Title: Fenimore Fillmore: 3 Skulls of the Toltecs
Developer: Casual Brothers
Publisher: Casual Brothers
Genre: Point and Click Adventure
A peddler dead, killed by bandits trying to get a golden skull. A malicious monk seeking a treasure. A general ready to go to war with the Apache. A leaderless revolutionary army waiting for direction. And a slightly clueless gunman in the middle of it all. This might be why they call it the Wild West.
Fenimore Fillmore: 3 Skulls of the Toltecs is a point and click adventure game from Casual Brothers. Originally released in 1996, this is a remastered version which brings the story of the three skulls to modern PCs with 4k graphics. Players lead gunfighter Fenimore Fillmore through a series of puzzles, collecting items, talking to characters, all while discovering Big Town and its surroundings.
This is classic point and click; locations and characters occupy the majority of the screen, with action buttons and an inventory running along the bottom. Players choose actions and select portions of the environment to interact. Items can be combined, characters talked too, and locations explored. It is up to the player to figure out what the puzzles are, and how to solve them.
Anyone familiar with the original Fenimore Fillmore: 3 Skulls of the Toltecs isn’t going to be too surprised. None of the locations, characters or puzzles have changed. So too, it sounds like all the original voice work, sound effects and music has been retained.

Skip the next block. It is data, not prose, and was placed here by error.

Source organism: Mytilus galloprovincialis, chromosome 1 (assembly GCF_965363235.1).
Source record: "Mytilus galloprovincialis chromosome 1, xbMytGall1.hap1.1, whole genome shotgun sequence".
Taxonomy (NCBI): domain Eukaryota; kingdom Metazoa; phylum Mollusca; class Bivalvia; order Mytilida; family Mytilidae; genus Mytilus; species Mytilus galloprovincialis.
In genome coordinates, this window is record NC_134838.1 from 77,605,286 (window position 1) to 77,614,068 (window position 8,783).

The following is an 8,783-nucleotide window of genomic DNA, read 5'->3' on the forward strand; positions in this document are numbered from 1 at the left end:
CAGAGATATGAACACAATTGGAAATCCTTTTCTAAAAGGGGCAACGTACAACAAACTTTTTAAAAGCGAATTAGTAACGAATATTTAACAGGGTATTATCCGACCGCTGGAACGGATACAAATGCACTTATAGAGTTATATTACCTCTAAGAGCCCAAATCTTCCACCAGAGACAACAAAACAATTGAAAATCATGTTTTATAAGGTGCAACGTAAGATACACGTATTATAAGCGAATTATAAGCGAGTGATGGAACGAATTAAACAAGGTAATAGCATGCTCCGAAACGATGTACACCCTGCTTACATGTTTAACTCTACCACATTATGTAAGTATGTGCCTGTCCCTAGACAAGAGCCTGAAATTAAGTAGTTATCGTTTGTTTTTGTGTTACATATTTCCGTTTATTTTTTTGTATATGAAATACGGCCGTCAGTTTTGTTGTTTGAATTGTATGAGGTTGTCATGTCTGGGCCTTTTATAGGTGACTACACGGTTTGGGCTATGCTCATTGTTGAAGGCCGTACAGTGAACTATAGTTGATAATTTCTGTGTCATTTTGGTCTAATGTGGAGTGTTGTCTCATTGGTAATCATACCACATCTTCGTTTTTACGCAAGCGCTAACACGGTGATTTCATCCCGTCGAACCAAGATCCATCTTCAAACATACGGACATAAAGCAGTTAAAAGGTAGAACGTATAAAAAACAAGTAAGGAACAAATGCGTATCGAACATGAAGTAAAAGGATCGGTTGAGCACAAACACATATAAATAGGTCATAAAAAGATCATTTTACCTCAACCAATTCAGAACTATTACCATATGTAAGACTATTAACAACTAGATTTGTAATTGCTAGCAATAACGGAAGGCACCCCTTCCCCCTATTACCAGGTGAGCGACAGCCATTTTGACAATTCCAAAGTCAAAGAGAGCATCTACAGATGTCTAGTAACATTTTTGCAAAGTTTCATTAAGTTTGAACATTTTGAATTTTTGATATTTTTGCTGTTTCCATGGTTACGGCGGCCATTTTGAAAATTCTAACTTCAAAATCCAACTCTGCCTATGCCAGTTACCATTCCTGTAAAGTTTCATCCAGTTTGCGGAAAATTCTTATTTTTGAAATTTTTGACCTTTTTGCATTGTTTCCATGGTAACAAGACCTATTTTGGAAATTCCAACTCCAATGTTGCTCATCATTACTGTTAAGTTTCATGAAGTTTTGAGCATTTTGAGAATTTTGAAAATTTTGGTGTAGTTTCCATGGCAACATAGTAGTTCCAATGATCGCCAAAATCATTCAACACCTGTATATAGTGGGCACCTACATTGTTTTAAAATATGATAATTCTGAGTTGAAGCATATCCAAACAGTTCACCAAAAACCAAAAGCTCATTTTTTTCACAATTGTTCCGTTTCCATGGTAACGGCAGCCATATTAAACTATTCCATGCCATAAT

What is on offer here is a graphical upgrade. While from the late 90s, a time when adventure games were starting to adopt a far cleaner and stylised look on the whole, the original game featured cartoonish though pixilated visuals. This remastered version attempts to deliver a crisp and clear experience for the modern player. And it succeeds, to a degree.
There is an obvious charm to the classic character designs. They echo early 20th Century animations, with balloon-like proportions, simplistic shapes and copious amounts of visual shorthand. So too the backgrounds have a pleasantness about them, being drenched in stylistic abstraction and bold colours. The images for the inventory items are fantastically realised, and indicate the participation of an excellent artist.
The issue is how these visuals have been reinterpreted and implemented for this remastering. In game character animations can vary wildly in quality, even with just Fenimore himself. The basic set of him walking and talking has been remastered well, but there are incidental animations in which the look of the character changes from second to second. So too there are characters scattered throughout the game with heavily pixilated portions, sections cut off, or even one whose arm flickers to being a white box.
The backgrounds can also be hit or miss. Some are recreated to perfection, like the long shot of the Monastery or the inside of the Church. While others are scratchy, blobby or indistinct. Big Town is a major set piece of the game, but there are portions of it that just feel so off.